Each wind turbine of the type causing controversy on the Somerset Levels could be worth £200,000 to local communities, the Government said last night.
Ministers revealed their intentions to encourage the building of wind farms across the countryside, insisting that the turbine industry created thousands of jobs and generated millions of pounds for the economy.
They unveiled a Government report that shows communities benefited from onshore wind turbines to the tune of £84 million in 2011, with 1,100 local jobs supported by the sector.
It said for each megawatt of power generated there was a benefit of £700,000, with £100,000 of that benefit staying in the locality of the turbine.
Many corners of the West have seen fierce debates on the merit of wind turbines – but battle lines are particularly sharply drawn around the Huntspills, in Sedgemoor.
Councillors last month ruled against Stroud-based Ecotricity’s bid to erect four 120-metre high 2 megawatt turbines at West Huntspill, while EDF Energy wanted to install five turbines at East Huntspill, the villages close to the M5 near Bridgwater.
They ignored their planning officials’ advice by rejecting the scheme and residents are bracing themselves for the companies to appeal the decisions.
According to the Government report, which came to its conclusions by studying 18 wind farms, each of the nine turbines would have been worth £1.4 million to the economy, with £200,000 of that staying locally.
But many residents would dispute that – pointing to the effect turbines may have on house prices.
The report, produced by industry experts and The Department of Energy and Climate Change (DECC), also said wind farms benefited local people through schemes which pay residents for hosting turbines, community ownership and investment in infrastructure. It added one in three local jobs were in operating and maintaining the turbines, providing long-term employment. In total, the research by BiGGAR Economics found onshore wind farms supported 8,600 jobs and were worth £548million to the UK in 2011.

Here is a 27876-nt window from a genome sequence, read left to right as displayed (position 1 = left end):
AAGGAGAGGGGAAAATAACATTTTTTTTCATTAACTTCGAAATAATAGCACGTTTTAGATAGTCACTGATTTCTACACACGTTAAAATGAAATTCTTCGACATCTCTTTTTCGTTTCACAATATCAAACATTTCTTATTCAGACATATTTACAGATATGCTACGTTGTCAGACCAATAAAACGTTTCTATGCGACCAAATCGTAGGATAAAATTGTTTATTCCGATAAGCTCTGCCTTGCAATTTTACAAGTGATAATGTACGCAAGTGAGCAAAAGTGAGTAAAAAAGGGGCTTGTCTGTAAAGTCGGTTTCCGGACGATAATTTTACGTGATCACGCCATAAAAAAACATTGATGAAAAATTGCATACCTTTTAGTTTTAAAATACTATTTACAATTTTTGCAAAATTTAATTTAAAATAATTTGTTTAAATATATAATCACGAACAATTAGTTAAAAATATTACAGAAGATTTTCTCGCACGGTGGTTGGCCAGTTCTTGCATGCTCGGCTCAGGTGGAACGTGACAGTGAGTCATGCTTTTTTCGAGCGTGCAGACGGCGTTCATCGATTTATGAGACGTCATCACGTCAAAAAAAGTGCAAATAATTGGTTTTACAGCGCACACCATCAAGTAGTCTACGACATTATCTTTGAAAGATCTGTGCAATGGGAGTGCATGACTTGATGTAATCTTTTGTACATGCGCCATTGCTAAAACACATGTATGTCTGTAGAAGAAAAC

The report, which looked at 18 different-sized wind farms and analysed the contribution of their development, construction and operation to the economy, is the latest salvo in an increasingly bitter battle over onshore wind power.
In recent months countryside campaigners have criticised the encroachment of turbines on the landscape and 100 Tory MPs wrote to David Cameron calling for subsidies for the technology to be cut.
But last month the Prime Minister said he believed renewables were “vital” for the future of the UK and were good for business, not just the environment.
Industry body RenewableUK’s chief executive Maria McCaffery said the study showed that every megawatt of wind power capacity installed generated almost £700,000, with £100,000 staying in the local community.
The report also looked at future deployment of onshore wind, and found that if it is scaled up under Government plans from current levels of 4.5 gigawatts installed to almost three times as much (13GW) by 2020, it could generate 11,612 direct and supply chain jobs.
But the report found that while the majority of the money generated during the development and operating phases of onshore wind farms stays in the UK, more than half of construction spend goes abroad, highlighting the value of developing a home-grown supply chain.
Energy Secretary Ed Davey said: “Onshore wind power is a cost-effective and valuable part of the UK’s diverse energy mix.”
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